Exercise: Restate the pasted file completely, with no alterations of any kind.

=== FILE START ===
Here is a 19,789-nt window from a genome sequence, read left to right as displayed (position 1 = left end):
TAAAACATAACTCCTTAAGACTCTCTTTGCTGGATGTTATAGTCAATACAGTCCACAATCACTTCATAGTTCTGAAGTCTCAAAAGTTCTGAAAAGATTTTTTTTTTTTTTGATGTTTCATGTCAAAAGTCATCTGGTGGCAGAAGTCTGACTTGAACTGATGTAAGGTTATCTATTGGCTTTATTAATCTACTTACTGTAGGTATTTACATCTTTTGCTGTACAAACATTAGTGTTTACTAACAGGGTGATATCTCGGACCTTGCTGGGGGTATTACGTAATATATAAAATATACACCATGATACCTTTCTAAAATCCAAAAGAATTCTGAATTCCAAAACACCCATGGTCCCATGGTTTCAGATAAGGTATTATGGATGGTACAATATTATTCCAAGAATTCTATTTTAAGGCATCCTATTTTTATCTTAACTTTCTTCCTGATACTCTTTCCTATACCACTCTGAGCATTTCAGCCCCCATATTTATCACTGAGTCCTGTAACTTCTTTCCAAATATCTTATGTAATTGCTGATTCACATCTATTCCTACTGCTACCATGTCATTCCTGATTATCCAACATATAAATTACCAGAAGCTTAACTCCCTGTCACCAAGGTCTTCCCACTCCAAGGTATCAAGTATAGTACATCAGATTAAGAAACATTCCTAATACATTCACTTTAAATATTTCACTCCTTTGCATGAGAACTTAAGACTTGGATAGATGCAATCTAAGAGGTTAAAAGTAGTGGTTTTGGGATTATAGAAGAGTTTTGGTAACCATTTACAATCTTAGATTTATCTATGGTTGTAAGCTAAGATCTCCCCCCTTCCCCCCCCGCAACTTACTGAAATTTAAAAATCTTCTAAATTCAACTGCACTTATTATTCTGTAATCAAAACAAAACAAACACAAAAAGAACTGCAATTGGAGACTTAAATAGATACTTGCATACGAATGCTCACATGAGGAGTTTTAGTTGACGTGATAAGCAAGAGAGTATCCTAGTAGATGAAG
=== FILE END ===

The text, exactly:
Here is a 19,789-nt window from a genome sequence, read left to right as displayed (position 1 = left end):
TAAAACATAACTCCTTAAGACTCTCTTTGCTGGATGTTATAGTCAATACAGTCCACAATCACTTCATAGTTCTGAAGTCTCAAAAGTTCTGAAAAGATTTTTTTTTTTTTTGATGTTTCATGTCAAAAGTCATCTGGTGGCAGAAGTCTGACTTGAACTGATGTAAGGTTATCTATTGGCTTTATTAATCTACTTACTGTAGGTATTTACATCTTTTGCTGTACAAACATTAGTGTTTACTAACAGGGTGATATCTCGGACCTTGCTGGGGGTATTACGTAATATATAAAATATACACCATGATACCTTTCTAAAATCCAAAAGAATTCTGAATTCCAAAACACCCATGGTCCCATGGTTTCAGATAAGGTATTATGGATGGTACAATATTATTCCAAGAATTCTATTTTAAGGCATCCTATTTTTATCTTAACTTTCTTCCTGATACTCTTTCCTATACCACTCTGAGCATTTCAGCCCCCATATTTATCACTGAGTCCTGTAACTTCTTTCCAAATATCTTATGTAATTGCTGATTCACATCTATTCCTACTGCTACCATGTCATTCCTGATTATCCAACATATAAATTACCAGAAGCTTAACTCCCTGTCACCAAGGTCTTCCCACTCCAAGGTATCAAGTATAGTACATCAGATTAAGAAACATTCCTAATACATTCACTTTAAATATTTCACTCCTTTGCATGAGAACTTAAGACTTGGATAGATGCAATCTAAGAGGTTAAAAGTAGTGGTTTTGGGATTATAGAAGAGTTTTGGTAACCATTTACAATCTTAGATTTATCTATGGTTGTAAGCTAAGATCTCCCCCCTTCCCCCCCCGCAACTTACTGAAATTTAAAAATCTTCTAAATTCAACTGCACTTATTATTCTGTAATCAAAACAAAACAAACACAAAAAGAACTGCAATTGGAGACTTAAATAGATACTTGCATACGAATGCTCACATGAGGAGTTTTAGTTGACGTGATAAGCAAGAGAGTATCCTAGTAGATGAAG